“The Devil is in the details” should be the theme of the Legislative Research Commission’s Age of Juvenile Offender Committee. This committee is meeting to discuss what to do about last year’s “Raise the Age” bill. HB632/S506 was proposed in 2011, and would allow 16- and 17-year-old offenders charged with misdemeanors to be placed into the juvenile justice system, rather than be tried as adults. But there are still too many questions about the details of this bill to put it before the full General Assembly.
First, consider the type of crimes that might be involved. There are four levels of misdemeanors. Class A1 misdemeanors are considered the most severe and can be punishable by up to 150 days of jail time. Examples of A1 misdemeanors are assault by pointing a gun and assault inflicting serious injury. If someone has committed a serious offense that is punishable by jail time, shouldn’t he or she be treated as an adult?
The North Carolina Sheriffs’ Association strongly opposes legislation that would raise the juvenile age from 16 to 18. One issue is the cost. Should North Carolina spend hundreds of millions of dollars to expand the current juvenile justice system?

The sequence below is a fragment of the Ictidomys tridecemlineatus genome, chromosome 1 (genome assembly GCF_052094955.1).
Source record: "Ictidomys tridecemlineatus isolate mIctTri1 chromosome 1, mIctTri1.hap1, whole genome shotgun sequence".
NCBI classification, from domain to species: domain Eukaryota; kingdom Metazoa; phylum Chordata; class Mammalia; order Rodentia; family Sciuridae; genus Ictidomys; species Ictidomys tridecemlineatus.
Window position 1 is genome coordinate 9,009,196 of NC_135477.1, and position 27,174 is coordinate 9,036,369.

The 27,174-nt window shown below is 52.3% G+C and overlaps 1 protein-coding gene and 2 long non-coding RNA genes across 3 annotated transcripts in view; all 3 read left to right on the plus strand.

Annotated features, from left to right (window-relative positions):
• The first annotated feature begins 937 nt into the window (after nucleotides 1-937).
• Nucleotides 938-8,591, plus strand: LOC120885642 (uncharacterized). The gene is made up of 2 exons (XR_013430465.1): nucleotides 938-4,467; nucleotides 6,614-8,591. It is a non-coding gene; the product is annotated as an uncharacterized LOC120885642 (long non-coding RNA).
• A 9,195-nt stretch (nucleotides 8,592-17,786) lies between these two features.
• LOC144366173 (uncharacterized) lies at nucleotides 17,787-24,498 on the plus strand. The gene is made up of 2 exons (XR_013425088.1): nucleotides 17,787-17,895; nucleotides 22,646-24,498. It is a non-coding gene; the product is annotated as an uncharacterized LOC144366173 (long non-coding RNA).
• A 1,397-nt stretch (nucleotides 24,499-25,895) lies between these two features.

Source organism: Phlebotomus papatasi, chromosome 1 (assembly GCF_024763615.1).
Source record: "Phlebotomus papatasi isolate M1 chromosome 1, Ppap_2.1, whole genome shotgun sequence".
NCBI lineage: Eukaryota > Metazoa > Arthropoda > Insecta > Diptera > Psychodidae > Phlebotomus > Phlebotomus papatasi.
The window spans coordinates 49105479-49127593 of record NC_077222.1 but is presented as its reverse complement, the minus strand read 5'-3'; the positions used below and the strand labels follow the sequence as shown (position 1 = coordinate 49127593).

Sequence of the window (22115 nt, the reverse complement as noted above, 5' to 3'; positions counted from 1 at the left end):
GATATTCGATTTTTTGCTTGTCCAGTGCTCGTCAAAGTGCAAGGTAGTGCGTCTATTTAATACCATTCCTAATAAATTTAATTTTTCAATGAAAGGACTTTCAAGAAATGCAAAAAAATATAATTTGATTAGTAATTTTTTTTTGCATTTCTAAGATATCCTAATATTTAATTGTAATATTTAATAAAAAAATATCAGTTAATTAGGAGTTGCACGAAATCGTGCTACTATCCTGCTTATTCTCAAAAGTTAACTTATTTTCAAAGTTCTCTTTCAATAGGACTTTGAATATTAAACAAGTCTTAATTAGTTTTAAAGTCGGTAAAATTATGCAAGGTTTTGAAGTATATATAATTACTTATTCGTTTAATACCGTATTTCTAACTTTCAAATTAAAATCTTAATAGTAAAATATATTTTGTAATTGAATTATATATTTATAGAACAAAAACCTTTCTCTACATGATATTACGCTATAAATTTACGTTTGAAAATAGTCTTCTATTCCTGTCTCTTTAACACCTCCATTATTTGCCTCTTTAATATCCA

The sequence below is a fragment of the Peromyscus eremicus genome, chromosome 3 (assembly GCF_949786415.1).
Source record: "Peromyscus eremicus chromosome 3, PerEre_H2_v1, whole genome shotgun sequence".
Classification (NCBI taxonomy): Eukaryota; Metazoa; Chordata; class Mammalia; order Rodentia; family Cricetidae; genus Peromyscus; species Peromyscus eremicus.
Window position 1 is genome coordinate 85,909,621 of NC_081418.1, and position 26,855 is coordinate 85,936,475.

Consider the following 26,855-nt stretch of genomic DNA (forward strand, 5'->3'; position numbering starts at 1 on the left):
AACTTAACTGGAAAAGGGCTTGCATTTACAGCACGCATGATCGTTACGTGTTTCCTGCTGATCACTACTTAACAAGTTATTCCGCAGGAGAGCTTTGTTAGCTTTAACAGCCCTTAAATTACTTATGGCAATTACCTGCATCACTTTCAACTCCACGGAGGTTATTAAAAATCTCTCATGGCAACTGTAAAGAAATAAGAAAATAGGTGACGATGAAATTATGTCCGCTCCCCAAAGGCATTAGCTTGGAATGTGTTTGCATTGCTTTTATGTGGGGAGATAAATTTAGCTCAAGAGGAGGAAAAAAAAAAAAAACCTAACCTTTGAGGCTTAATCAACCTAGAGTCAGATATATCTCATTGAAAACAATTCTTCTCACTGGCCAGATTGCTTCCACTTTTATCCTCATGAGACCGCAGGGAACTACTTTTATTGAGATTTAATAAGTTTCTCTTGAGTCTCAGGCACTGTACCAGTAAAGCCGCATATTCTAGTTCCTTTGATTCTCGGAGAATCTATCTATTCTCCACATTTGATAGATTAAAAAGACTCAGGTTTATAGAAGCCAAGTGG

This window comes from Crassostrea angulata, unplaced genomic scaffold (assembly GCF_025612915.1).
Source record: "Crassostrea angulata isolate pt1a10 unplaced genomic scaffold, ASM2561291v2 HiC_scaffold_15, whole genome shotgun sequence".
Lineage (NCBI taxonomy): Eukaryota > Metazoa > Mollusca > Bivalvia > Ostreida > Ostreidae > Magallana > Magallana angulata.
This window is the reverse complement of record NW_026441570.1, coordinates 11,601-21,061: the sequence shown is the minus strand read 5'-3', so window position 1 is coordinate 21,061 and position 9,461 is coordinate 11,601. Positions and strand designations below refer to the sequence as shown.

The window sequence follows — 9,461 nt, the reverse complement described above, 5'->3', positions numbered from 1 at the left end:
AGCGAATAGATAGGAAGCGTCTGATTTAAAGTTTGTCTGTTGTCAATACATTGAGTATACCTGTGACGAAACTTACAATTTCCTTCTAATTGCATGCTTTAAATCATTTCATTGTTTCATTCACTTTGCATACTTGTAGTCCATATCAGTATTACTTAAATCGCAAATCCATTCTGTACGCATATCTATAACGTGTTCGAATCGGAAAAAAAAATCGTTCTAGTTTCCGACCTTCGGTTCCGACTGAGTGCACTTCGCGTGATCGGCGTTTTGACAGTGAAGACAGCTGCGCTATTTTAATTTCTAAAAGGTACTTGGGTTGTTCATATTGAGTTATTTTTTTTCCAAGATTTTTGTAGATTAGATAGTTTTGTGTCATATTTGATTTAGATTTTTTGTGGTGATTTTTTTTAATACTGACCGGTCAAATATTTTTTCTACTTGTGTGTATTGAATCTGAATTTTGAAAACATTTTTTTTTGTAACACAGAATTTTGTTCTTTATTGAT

For example, the Association urges legislators to consider that new facilities would need to be built to house older offenders to separate them from younger kids. Should a 12-year-old who has committed a minor misdemeanor be sharing quarters with a six-foot-tall, 200-pound 17-year-old who has pulled a gun on someone or beaten someone up?
Also, older inmates often have a bad influence on the younger ones. Should facilities now be training grounds for younger children to learn criminal behavior from more experienced criminals?
The Sheriff’s Association also points to how changing the law could make the system less effective. Because younger offenders go into the juvenile justice process, gang members often get juveniles to do their dirty work. The juveniles are told to do certain crimes for initiation into the gang or to even make sure older members do not receive a harsh penalty. If the age is raised to 18 then the gangs will be able to use more physically developed individuals to commit assault crimes without having to face harsher penalties. Should raising the age give gangs the opportunity to use more juveniles to commit crimes?
Criminal justice professionals know that many young criminals start down a career criminal path by the age of 12 or 13. By the time they reach 16 or 17 the juvenile system will do them no good. In criminal justice academia it is widely discussed that when someone is caught in a crime they only admit to 25 percent of the crimes that they commit.
When young criminals are that age and committing numerous offenses, then shouldn’t their responsibility level be that of an adult?
The committee is meeting again in December to discuss issues that need to be addressed. Just a few of the potential pitfalls are listed above. All the details of letting 17- and 18-year-olds go into the juvenile justice system, and the resulting questions, are what need to be addressed in the Committee meeting.